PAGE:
Chemical emergencies can happen at any time at health care
facilities. The impact may not only be to the facility but
patients, staff, and the surrounding community. To assist
hospitals and all health care partners, ASPR/TRACIE has developed
a “Chemical Emergency Considerations for Health Care Facilities”
resource to assist in preparing and responding to chemical
Jason Wilken, PHD, MPH, CDC Career
Epidemiology Field Officer
Danny Kwon, MPH, REHS, California
Department of Public Health
A collaboration between the University of Hertfordshire in
the United Kingdom and the Biomedical Advanced Research and
Development Authority (BARDA), part of the Office of the
Assistant Secretary for Preparedness and Response (ASPR) within the U.S. Department of
Health and Human Services, has resulted in the development of a
decontamination decision tool and updated guidance for mass
casualties. PRISM introduces the “triple protocol” of dry, wet,
and technical (specialist) decontamination.
Updated in October 2012, this tool was developed to be a
comprehensive resource for clinical personnel by providing
information on various aspects of biological, chemical, and
radiological terrorism. It is intended to serve as an emergent
guide book on what to do and where to seek information in the
event of an attack.
CHEMM-IST is an interactive decision support tool which can aid
inidentifying which chemical exposure has taken place in a mass
CHEMM-IST is still under development and should not be used for
patient care. Once thoroughly tested and validated it will be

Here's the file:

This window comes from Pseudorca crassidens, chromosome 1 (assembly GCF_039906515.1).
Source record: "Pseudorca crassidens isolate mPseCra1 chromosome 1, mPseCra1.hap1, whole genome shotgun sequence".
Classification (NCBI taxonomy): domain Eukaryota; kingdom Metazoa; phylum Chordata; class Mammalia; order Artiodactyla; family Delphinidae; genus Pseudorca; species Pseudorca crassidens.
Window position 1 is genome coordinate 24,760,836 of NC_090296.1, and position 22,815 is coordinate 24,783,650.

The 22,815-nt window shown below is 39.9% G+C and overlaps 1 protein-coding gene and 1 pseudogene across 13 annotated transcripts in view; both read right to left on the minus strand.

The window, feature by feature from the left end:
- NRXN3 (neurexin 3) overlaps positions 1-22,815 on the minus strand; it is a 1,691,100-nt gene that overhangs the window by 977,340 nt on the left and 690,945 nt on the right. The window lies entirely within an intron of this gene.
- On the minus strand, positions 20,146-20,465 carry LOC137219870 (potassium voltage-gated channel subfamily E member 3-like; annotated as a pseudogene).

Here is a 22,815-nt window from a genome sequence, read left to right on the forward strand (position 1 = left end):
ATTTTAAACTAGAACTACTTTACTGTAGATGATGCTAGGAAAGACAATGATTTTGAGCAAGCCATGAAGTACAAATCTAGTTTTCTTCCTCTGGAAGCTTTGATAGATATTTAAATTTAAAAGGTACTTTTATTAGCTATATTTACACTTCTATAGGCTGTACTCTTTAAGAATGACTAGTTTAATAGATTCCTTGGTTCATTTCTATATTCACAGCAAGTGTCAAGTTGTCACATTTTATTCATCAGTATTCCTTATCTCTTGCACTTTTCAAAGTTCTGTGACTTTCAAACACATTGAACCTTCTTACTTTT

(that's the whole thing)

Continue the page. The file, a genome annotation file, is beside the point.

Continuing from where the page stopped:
used for use by basic life support (BLS) and advanced life
support (ALS) providers as well as hospital first receivers.
The Chemical Hazards Emergency Medical Management website offers
a comprehensive, user-friendly, web-based resource that is also
downloadable in advance, so that it would be available during an
event if the internet is not accessible.
This resource was developed to enable first responders, first
receivers, other healthcare providers, and planners to plan for,
respond to, recover from, and mitigate the effects of
mass-casualty incidents involving chemicals.
If used as a chemical weapon, sarin could
be used as a gas that is inhaled, as a liquid
placed into food or water, or as a substance placed onto
something that is touched. Sarin is a clear liquid with no color,
taste or smell and turns quickly into a gas.
Manifestations of nerve agent exposure include rhinorrhea, chest
tightness, pinpoint pupils, shortness of breath, excessive
salivation and sweating, nausea, vomiting, abdominal cramps,
involuntary defecation and urination, muscle twitching,
confusion, seizures, flaccid paralysis, coma, respiratory
failure, and death. Nerve agents are potent
acetylcholinesterase inhibitors causing the same signs and
symptoms regardless of the exposure route. However, the initial
effects depend on the dose and route of exposure.
Exposure to high levels of cyanide harms the brain and heart, and
may cause coma and death. Exposure to lower levels may result in
breathing difficulties, heart pains, vomiting, blood changes,
headaches, and enlargement of the thyroid gland.
Developed by the U.S. Department of Health and Human Services
Public Health Service – Agency for Toxic Substances and Disease
Registry Division of Toxicology and Environmental Medicine
Applied Toxicology Branch.